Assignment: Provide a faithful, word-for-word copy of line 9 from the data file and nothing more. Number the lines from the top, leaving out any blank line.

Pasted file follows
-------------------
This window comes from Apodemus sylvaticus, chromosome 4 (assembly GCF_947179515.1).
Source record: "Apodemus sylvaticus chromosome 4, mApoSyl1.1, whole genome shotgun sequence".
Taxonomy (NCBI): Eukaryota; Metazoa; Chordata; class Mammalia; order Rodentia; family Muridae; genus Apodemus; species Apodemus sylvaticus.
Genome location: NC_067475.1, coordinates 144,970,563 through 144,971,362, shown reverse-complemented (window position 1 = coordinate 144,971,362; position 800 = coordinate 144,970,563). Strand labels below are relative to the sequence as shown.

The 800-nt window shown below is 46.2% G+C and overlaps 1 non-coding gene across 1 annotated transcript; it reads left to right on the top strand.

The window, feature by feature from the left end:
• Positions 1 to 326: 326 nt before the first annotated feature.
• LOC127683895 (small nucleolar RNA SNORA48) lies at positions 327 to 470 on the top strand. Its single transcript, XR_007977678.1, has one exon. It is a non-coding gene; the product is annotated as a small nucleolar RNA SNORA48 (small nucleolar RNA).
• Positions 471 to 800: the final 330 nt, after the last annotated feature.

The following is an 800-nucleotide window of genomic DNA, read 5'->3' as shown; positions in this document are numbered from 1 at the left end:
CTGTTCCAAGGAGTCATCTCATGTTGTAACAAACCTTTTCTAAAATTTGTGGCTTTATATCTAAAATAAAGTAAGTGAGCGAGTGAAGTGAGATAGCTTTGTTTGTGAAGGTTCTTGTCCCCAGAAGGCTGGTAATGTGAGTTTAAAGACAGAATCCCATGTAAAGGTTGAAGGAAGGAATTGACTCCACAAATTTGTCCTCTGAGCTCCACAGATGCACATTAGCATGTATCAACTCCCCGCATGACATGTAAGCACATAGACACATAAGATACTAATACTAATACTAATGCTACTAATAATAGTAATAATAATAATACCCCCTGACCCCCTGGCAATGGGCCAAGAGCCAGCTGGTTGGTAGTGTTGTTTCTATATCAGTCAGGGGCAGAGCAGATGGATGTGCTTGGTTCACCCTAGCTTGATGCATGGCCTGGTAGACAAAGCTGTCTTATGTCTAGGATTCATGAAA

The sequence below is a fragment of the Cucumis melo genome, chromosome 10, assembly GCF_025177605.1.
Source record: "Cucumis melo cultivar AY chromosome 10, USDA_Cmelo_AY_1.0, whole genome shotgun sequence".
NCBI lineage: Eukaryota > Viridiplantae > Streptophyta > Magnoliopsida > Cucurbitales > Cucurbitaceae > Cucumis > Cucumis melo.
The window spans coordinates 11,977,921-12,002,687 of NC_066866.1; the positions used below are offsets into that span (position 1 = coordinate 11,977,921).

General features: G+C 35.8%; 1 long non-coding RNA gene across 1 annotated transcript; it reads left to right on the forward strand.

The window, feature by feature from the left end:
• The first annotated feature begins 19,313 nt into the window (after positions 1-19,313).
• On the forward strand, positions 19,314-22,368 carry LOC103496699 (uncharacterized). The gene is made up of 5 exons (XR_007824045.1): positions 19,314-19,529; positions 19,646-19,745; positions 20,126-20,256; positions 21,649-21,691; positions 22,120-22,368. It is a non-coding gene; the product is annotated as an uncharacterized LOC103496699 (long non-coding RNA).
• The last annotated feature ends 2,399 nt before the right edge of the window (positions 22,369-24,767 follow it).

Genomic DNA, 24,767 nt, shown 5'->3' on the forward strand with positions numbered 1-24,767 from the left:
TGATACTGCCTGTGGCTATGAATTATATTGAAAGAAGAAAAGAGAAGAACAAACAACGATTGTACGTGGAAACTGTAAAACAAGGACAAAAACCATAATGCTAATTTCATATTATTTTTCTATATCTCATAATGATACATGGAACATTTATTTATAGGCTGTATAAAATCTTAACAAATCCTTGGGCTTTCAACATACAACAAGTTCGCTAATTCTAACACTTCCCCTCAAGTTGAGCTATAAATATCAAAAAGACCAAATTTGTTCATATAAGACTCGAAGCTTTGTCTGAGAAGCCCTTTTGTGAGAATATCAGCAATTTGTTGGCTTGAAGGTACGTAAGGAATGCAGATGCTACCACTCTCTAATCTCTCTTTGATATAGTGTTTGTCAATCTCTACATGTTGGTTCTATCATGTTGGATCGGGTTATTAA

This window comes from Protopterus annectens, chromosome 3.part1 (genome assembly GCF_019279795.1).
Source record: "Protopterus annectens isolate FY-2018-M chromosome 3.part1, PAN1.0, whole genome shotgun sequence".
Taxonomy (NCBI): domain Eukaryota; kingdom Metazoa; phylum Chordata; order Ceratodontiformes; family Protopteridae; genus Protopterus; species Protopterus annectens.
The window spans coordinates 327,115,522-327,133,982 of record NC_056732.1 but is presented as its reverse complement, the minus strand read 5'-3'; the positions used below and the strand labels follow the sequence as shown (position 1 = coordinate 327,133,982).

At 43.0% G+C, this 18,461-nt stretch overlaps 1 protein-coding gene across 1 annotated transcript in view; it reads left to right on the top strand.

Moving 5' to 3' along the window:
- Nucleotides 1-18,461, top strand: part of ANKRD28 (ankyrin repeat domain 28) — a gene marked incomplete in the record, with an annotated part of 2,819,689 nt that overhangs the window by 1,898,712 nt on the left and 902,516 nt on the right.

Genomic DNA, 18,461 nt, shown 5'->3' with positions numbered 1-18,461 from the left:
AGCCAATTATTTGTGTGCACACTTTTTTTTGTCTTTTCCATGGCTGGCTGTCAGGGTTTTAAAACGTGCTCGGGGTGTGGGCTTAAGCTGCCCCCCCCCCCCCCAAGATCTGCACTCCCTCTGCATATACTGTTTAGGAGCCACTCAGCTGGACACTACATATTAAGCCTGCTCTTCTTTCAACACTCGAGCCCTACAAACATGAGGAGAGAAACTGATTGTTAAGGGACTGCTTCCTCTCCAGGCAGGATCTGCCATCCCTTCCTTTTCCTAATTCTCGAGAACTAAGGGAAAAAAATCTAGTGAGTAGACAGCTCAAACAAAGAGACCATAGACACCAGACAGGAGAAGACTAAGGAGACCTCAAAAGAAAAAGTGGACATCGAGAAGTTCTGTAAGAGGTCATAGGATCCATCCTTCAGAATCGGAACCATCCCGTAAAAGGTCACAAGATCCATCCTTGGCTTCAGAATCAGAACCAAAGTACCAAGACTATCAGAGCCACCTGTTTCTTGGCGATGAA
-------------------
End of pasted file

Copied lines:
• Positions 471 to 800: the final 330 nt, after the last annotated feature.